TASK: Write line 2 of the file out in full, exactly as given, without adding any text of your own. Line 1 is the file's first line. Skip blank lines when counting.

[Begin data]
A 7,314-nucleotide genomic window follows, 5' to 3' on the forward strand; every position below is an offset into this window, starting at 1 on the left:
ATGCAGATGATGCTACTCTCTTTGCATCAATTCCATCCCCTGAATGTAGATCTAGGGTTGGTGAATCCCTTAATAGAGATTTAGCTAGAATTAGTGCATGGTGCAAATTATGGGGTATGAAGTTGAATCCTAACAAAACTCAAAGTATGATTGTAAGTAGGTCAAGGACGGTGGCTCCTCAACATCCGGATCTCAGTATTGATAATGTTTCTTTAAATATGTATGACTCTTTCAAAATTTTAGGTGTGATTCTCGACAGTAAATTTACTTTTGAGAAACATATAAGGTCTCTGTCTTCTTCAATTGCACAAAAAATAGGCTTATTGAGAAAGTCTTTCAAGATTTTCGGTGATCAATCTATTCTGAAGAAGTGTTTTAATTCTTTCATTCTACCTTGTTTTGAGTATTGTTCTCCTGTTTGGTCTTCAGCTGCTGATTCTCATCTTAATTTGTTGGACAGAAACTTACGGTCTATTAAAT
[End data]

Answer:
ATGCAGATGATGCTACTCTCTTTGCATCAATTCCATCCCCTGAATGTAGATCTAGGGTTGGTGAATCCCTTAATAGAGATTTAGCTAGAATTAGTGCATGGTGCAAATTATGGGGTATGAAGTTGAATCCTAACAAAACTCAAAGTATGATTGTAAGTAGGTCAAGGACGGTGGCTCCTCAACATCCGGATCTCAGTATTGATAATGTTTCTTTAAATATGTATGACTCTTTCAAAATTTTAGGTGTGATTCTCGACAGTAAATTTACTTTTGAGAAACATATAAGGTCTCTGTCTTCTTCAATTGCACAAAAAATAGGCTTATTGAGAAAGTCTTTCAAGATTTTCGGTGATCAATCTATTCTGAAGAAGTGTTTTAATTCTTTCATTCTACCTTGTTTTGAGTATTGTTCTCCTGTTTGGTCTTCAGCTGCTGATTCTCATCTTAATTTGTTGGACAGAAACTTACGGTCTATTAAAT